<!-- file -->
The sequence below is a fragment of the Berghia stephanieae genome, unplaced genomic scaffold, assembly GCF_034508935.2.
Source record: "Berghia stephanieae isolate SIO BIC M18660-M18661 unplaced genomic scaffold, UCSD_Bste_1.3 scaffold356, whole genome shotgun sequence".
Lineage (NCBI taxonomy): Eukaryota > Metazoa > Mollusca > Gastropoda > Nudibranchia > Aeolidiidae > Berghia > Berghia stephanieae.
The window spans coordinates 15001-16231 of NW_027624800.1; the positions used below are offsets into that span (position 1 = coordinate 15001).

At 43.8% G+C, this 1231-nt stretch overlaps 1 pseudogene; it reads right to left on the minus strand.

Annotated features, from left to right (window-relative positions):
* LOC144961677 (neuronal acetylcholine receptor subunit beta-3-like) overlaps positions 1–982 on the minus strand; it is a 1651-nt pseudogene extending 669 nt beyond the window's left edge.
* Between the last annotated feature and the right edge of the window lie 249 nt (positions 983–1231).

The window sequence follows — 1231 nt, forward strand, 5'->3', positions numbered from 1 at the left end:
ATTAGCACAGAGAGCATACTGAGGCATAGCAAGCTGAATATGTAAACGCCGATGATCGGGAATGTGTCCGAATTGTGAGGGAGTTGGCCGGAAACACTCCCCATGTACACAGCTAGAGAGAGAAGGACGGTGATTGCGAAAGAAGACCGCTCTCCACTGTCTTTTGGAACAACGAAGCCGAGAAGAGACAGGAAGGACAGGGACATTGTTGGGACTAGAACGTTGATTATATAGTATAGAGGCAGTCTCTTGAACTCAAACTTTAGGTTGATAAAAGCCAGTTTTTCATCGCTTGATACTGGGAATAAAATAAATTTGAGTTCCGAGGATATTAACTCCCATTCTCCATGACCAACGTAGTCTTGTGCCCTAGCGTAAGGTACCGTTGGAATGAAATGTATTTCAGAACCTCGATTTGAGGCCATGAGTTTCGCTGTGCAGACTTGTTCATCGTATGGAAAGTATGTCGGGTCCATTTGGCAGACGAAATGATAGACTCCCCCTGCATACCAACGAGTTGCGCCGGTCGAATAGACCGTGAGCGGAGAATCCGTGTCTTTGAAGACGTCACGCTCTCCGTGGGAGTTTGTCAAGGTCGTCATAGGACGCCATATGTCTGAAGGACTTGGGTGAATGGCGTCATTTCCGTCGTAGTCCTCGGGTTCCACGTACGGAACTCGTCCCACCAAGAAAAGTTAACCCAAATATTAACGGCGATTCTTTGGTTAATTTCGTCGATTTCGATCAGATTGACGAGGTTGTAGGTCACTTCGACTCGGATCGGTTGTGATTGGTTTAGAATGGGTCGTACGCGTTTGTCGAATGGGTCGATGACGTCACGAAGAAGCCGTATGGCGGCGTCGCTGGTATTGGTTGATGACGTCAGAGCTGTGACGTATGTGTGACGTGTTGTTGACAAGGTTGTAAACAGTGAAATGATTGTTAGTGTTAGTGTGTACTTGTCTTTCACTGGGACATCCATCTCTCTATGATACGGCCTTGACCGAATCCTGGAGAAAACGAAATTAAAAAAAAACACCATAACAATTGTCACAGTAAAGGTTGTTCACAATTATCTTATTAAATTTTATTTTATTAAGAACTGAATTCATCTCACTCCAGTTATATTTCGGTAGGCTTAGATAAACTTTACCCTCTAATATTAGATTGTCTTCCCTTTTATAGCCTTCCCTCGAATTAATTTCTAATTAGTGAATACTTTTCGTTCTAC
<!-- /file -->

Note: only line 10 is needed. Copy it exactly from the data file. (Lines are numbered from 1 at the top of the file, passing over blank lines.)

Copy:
ATTAGCACAGAGAGCATACTGAGGCATAGCAAGCTGAATATGTAAACGCCGATGATCGGGAATGTGTCCGAATTGTGAGGGAGTTGGCCGGAAACACTCCCCATGTACACAGCTAGAGAGAGAAGGACGGTGATTGCGAAAGAAGACCGCTCTCCACTGTCTTTTGGAACAACGAAGCCGAGAAGAGACAGGAAGGACAGGGACATTGTTGGGACTAGAACGTTGATTATATAGTATAGAGGCAGTCTCTTGAACTCAAACTTTAGGTTGATAAAAGCCAGTTTTTCATCGCTTGATACTGGGAATAAAATAAATTTGAGTTCCGAGGATATTAACTCCCATTCTCCATGACCAACGTAGTCTTGTGCCCTAGCGTAAGGTACCGTTGGAATGAAATGTATTTCAGAACCTCGATTTGAGGCCATGAGTTTCGCTGTGCAGACTTGTTCATCGTATGGAAAGTATGTCGGGTCCATTTGGCAGACGAAATGATAGACTCCCCCTGCATACCAACGAGTTGCGCCGGTCGAATAGACCGTGAGCGGAGAATCCGTGTCTTTGAAGACGTCACGCTCTCCGTGGGAGTTTGTCAAGGTCGTCATAGGACGCCATATGTCTGAAGGACTTGGGTGAATGGCGTCATTTCCGTCGTAGTCCTCGGGTTCCACGTACGGAACTCGTCCCACCAAGAAAAGTTAACCCAAATATTAACGGCGATTCTTTGGTTAATTTCGTCGATTTCGATCAGATTGACGAGGTTGTAGGTCACTTCGACTCGGATCGGTTGTGATTGGTTTAGAATGGGTCGTACGCGTTTGTCGAATGGGTCGATGACGTCACGAAGAAGCCGTATGGCGGCGTCGCTGGTATTGGTTGATGACGTCAGAGCTGTGACGTATGTGTGACGTGTTGTTGACAAGGTTGTAAACAGTGAAATGATTGTTAGTGTTAGTGTGTACTTGTCTTTCACTGGGACATCCATCTCTCTATGATACGGCCTTGACCGAATCCTGGAGAAAACGAAATTAAAAAAAAACACCATAACAATTGTCACAGTAAAGGTTGTTCACAATTATCTTATTAAATTTTATTTTATTAAGAACTGAATTCATCTCACTCCAGTTATATTTCGGTAGGCTTAGATAAACTTTACCCTCTAATATTAGATTGTCTTCCCTTTTATAGCCTTCCCTCGAATTAATTTCTAATTAGTGAATACTTTTCGTTCTAC